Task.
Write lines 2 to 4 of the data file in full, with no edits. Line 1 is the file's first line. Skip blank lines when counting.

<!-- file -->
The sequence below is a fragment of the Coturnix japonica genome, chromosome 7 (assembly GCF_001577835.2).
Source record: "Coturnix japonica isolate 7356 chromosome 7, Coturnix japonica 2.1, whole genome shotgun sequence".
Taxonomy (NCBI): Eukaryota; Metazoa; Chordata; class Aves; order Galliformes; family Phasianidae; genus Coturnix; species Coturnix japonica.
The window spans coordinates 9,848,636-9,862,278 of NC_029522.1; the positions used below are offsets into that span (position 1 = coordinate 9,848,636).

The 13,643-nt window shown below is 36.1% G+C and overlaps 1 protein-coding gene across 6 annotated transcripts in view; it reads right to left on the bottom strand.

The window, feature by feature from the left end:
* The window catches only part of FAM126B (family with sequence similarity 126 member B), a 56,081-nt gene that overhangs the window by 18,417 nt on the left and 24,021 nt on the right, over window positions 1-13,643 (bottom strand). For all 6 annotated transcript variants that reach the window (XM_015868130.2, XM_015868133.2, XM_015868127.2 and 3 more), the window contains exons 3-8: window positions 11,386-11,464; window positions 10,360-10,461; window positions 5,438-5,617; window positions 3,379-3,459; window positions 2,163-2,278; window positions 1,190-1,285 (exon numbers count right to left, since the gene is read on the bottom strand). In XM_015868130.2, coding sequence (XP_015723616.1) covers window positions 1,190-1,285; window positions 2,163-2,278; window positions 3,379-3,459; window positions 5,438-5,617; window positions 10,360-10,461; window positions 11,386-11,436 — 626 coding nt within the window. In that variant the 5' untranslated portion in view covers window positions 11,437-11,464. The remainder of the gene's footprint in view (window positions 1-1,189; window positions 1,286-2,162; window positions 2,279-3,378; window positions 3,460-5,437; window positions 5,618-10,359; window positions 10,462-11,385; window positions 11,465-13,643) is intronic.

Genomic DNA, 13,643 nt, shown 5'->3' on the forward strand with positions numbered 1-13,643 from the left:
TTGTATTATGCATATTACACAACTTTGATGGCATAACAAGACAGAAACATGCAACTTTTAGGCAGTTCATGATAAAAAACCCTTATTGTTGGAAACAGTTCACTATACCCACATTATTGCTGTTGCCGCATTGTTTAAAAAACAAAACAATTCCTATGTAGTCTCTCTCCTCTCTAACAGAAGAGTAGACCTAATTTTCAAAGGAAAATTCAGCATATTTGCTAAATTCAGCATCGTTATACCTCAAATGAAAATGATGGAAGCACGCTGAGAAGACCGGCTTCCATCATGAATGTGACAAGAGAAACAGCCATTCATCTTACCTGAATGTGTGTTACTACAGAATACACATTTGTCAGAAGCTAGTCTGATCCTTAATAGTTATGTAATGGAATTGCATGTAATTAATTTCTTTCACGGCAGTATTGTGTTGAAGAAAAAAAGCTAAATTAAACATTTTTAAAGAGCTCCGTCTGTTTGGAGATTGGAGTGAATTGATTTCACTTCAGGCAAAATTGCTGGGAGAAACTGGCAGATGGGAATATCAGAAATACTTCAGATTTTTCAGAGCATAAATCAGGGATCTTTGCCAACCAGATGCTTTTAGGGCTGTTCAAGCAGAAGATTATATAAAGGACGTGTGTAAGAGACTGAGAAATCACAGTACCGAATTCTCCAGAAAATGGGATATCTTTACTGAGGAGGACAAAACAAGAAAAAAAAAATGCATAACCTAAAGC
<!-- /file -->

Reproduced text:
Source record: "Coturnix japonica isolate 7356 chromosome 7, Coturnix japonica 2.1, whole genome shotgun sequence".
Taxonomy (NCBI): Eukaryota; Metazoa; Chordata; class Aves; order Galliformes; family Phasianidae; genus Coturnix; species Coturnix japonica.
The window spans coordinates 9,848,636-9,862,278 of NC_029522.1; the positions used below are offsets into that span (position 1 = coordinate 9,848,636).